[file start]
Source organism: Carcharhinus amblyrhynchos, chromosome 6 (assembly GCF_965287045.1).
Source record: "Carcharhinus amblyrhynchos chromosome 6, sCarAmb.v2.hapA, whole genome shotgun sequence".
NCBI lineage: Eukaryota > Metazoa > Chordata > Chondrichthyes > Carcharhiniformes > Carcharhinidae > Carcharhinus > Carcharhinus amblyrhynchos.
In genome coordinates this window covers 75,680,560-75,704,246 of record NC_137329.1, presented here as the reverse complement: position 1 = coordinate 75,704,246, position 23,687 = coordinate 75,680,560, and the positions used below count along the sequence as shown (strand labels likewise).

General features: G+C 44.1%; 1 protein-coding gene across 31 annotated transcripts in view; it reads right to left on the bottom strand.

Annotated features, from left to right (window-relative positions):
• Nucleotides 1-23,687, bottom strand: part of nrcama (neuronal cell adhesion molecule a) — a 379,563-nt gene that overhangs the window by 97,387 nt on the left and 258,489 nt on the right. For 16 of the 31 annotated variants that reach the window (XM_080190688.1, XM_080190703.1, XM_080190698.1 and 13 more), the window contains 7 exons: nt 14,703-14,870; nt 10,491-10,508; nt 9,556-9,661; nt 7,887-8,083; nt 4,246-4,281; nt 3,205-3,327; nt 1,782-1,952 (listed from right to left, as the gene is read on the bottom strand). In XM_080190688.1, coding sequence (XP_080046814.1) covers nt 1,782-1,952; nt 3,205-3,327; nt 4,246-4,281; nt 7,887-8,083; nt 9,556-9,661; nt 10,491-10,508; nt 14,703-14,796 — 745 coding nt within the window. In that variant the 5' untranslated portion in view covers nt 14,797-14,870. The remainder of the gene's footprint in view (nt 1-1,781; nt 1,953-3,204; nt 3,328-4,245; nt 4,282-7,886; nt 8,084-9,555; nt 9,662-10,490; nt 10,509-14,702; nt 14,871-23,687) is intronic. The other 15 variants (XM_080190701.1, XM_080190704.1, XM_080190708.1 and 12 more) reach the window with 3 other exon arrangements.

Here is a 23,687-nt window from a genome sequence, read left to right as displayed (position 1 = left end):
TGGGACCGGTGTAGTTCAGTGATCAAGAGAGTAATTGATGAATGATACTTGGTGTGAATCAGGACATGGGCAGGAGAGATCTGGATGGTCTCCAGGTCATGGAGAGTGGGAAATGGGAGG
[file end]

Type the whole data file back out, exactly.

Source organism: Carcharhinus amblyrhynchos, chromosome 6 (assembly GCF_965287045.1).
Source record: "Carcharhinus amblyrhynchos chromosome 6, sCarAmb.v2.hapA, whole genome shotgun sequence".
NCBI lineage: Eukaryota > Metazoa > Chordata > Chondrichthyes > Carcharhiniformes > Carcharhinidae > Carcharhinus > Carcharhinus amblyrhynchos.
In genome coordinates this window covers 75,680,560-75,704,246 of record NC_137329.1, presented here as the reverse complement: position 1 = coordinate 75,704,246, position 23,687 = coordinate 75,680,560, and the positions used below count along the sequence as shown (strand labels likewise).

General features: G+C 44.1%; 1 protein-coding gene across 31 annotated transcripts in view; it reads right to left on the bottom strand.

Annotated features, from left to right (window-relative positions):
• Nucleotides 1-23,687, bottom strand: part of nrcama (neuronal cell adhesion molecule a) — a 379,563-nt gene that overhangs the window by 97,387 nt on the left and 258,489 nt on the right. For 16 of the 31 annotated variants that reach the window (XM_080190688.1, XM_080190703.1, XM_080190698.1 and 13 more), the window contains 7 exons: nt 14,703-14,870; nt 10,491-10,508; nt 9,556-9,661; nt 7,887-8,083; nt 4,246-4,281; nt 3,205-3,327; nt 1,782-1,952 (listed from right to left, as the gene is read on the bottom strand). In XM_080190688.1, coding sequence (XP_080046814.1) covers nt 1,782-1,952; nt 3,205-3,327; nt 4,246-4,281; nt 7,887-8,083; nt 9,556-9,661; nt 10,491-10,508; nt 14,703-14,796 — 745 coding nt within the window. In that variant the 5' untranslated portion in view covers nt 14,797-14,870. The remainder of the gene's footprint in view (nt 1-1,781; nt 1,953-3,204; nt 3,328-4,245; nt 4,282-7,886; nt 8,084-9,555; nt 9,662-10,490; nt 10,509-14,702; nt 14,871-23,687) is intronic. The other 15 variants (XM_080190701.1, XM_080190704.1, XM_080190708.1 and 12 more) reach the window with 3 other exon arrangements.

Here is a 23,687-nt window from a genome sequence, read left to right as displayed (position 1 = left end):
TGGGACCGGTGTAGTTCAGTGATCAAGAGAGTAATTGATGAATGATACTTGGTGTGAATCAGGACATGGGCAGGAGAGATCTGGATGGTCTCCAGGTCATGGAGAGTGGGAAATGGGAGG